Amid the Islamic State's continued destruction of cultural landmarks in the ancient Syrian city of Palmyra, archeologists and scholars are replicating one of the city's surviving monuments in London and New York, in a gesture of defiance.
It's the 49-foot (15 meter) tall archway that leads to the site of the 2,000-year-old Temple of Bel, and still survives after the temple has been all but razed by IS militants. The group began destroying pre-Islamic history and antiquities after it seized Palmyra from government forces in May. IS enforces an extreme interpretation of Islamic law in its self-styled "caliphate" and brands statues and other historical artifacts as idolatrous.
The group has also been accused of smuggling some artifacts to fund its war effort.
In September, UNESCO, the United Nations' culture organization, released satellite images showing that IS used explosives to destroy the Temple of Bel, which dates back to 32 AD. Now the world heritage organization is working with the Institute for Digital Archaeology or IDA — a joint venture between Harvard and Oxford Universities and Dubai's Museum of the Future — to replicate the site's entry arch for display in London's Trafalgar Square and New York's Times Square.
The venture will use digital imaging and 3D printing to create off-site individual parts, which will then be assembled in the two popular tourist destinations.
"It is really a political statement, a call to action, to draw attention to what is happening in Syria and Iraq and now Libya," Roger Michel, the IDA's executive director, told the Times: We are saying to them 'if you destroy something we can rebuild it again'. The symbolic value of these sites is enormous. We are restoring dignity to people."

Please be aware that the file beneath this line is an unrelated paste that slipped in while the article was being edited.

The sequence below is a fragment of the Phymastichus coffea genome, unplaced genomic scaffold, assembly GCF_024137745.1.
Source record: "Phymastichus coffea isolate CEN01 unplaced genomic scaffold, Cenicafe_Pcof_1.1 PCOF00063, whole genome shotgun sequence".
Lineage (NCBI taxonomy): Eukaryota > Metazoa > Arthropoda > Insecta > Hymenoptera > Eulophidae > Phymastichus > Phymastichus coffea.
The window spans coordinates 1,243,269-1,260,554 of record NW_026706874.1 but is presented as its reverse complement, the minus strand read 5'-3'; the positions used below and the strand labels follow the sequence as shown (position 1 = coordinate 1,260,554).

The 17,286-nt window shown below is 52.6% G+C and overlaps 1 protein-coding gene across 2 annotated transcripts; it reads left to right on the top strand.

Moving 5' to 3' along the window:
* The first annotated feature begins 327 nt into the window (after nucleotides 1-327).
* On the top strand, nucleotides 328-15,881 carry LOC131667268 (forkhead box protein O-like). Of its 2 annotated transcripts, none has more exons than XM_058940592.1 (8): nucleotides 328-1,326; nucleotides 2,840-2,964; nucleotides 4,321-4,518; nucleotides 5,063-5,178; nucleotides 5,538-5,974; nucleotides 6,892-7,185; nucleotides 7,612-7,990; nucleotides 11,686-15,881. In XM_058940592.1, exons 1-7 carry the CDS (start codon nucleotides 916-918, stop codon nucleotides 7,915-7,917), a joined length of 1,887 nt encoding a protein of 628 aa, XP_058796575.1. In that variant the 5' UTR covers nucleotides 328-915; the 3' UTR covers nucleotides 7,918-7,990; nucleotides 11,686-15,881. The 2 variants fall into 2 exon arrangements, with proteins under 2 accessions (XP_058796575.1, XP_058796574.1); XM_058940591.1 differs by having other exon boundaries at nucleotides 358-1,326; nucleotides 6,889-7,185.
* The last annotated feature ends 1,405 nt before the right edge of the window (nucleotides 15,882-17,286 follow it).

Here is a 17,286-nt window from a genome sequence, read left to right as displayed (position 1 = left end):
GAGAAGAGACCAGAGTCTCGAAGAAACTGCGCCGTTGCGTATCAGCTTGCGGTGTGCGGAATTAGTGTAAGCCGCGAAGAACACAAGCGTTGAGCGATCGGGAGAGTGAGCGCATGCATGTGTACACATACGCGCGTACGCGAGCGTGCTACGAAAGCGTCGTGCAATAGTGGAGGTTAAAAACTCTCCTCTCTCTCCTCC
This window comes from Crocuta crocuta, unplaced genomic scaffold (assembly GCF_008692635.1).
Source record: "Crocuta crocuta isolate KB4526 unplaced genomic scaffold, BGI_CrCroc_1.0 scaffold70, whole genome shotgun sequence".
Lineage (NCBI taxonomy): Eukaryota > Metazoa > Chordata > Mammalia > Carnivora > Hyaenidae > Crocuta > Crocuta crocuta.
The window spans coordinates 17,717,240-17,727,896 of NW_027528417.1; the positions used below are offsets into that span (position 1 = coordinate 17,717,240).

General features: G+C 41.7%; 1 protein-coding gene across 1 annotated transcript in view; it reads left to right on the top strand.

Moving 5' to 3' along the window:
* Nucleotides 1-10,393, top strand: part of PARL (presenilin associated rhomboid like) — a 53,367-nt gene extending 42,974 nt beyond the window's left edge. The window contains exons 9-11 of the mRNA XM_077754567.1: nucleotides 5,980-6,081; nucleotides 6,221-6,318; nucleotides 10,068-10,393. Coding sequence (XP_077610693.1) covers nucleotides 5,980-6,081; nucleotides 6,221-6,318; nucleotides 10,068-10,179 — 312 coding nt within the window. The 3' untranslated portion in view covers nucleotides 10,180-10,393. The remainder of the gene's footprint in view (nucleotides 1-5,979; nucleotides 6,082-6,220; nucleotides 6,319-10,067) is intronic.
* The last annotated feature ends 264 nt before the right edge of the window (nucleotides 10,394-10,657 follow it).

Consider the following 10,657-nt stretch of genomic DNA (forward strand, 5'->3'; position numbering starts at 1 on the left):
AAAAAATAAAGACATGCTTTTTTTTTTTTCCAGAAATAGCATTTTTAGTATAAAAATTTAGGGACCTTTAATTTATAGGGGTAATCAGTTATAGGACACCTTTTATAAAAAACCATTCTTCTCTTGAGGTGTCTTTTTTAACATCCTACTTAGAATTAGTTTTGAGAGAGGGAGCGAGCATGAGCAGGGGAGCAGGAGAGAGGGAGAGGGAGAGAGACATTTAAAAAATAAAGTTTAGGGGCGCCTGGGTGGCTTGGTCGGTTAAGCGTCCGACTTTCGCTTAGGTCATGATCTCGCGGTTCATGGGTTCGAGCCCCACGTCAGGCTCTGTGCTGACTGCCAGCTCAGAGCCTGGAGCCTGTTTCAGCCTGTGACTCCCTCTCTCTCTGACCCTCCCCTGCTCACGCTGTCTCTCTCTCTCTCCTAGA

In August, IS beheaded an elderly Syrian antiquities scholar in Palmyra, according to reports. Militants captured 81-year-old Khaled al-Asaad, the former director-general of Palmyra's antiquities operations and museums, a month before killing him. They reportedly interrogated him in an attempt to find treasures in the UNESCO World Heritage Site, according to the head of the Damascus Antiquities and Museums Department.
Pictures circulated on IS-linked social media accounts appearing to show al-Asaad's bloodied body tied to a traffic light post in the middle of a main road, with his severed head between his feet. A sign tied to the corpse identifies it as al-Asaad and describes him as an "apostate" and "supporter of the Alawite regime," in reference to the minority religious group of Syrian President Bashar al-Assad.
UNESCO officials have frequently accused IS of "cultural cleansing."
"Violent extremists don't destroy heritage as a collateral damage, they target systematically monuments and sites to strike societies at their core," UNESCO's director-general Irina Bokova said in July.